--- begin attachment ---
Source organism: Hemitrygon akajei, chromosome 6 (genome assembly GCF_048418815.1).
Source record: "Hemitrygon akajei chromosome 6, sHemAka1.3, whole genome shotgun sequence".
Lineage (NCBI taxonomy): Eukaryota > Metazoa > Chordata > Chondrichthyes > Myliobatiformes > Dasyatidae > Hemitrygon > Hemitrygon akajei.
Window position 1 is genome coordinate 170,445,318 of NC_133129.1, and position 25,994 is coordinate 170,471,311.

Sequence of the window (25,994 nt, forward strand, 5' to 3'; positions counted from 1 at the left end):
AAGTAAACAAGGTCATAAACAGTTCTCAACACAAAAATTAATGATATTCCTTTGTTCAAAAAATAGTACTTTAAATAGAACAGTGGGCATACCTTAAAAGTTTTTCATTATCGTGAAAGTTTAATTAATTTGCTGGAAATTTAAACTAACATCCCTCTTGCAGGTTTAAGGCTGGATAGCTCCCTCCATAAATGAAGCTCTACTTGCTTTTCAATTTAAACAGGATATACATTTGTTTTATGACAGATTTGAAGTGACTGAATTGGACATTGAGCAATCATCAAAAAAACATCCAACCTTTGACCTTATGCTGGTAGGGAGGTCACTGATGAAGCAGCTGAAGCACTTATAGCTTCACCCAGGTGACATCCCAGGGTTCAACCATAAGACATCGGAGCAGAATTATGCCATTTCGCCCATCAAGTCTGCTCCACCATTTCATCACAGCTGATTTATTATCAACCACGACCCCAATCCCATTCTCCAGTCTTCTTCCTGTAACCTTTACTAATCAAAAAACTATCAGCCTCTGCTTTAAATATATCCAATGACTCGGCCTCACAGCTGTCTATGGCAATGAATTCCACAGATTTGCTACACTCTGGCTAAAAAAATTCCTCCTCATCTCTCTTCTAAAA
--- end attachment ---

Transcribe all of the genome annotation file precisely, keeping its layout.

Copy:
Source organism: Hemitrygon akajei, chromosome 6 (genome assembly GCF_048418815.1).
Source record: "Hemitrygon akajei chromosome 6, sHemAka1.3, whole genome shotgun sequence".
Lineage (NCBI taxonomy): Eukaryota > Metazoa > Chordata > Chondrichthyes > Myliobatiformes > Dasyatidae > Hemitrygon > Hemitrygon akajei.
Window position 1 is genome coordinate 170,445,318 of NC_133129.1, and position 25,994 is coordinate 170,471,311.

Sequence of the window (25,994 nt, forward strand, 5' to 3'; positions counted from 1 at the left end):
AAGTAAACAAGGTCATAAACAGTTCTCAACACAAAAATTAATGATATTCCTTTGTTCAAAAAATAGTACTTTAAATAGAACAGTGGGCATACCTTAAAAGTTTTTCATTATCGTGAAAGTTTAATTAATTTGCTGGAAATTTAAACTAACATCCCTCTTGCAGGTTTAAGGCTGGATAGCTCCCTCCATAAATGAAGCTCTACTTGCTTTTCAATTTAAACAGGATATACATTTGTTTTATGACAGATTTGAAGTGACTGAATTGGACATTGAGCAATCATCAAAAAAACATCCAACCTTTGACCTTATGCTGGTAGGGAGGTCACTGATGAAGCAGCTGAAGCACTTATAGCTTCACCCAGGTGACATCCCAGGGTTCAACCATAAGACATCGGAGCAGAATTATGCCATTTCGCCCATCAAGTCTGCTCCACCATTTCATCACAGCTGATTTATTATCAACCACGACCCCAATCCCATTCTCCAGTCTTCTTCCTGTAACCTTTACTAATCAAAAAACTATCAGCCTCTGCTTTAAATATATCCAATGACTCGGCCTCACAGCTGTCTATGGCAATGAATTCCACAGATTTGCTACACTCTGGCTAAAAAAATTCCTCCTCATCTCTCTTCTAAAA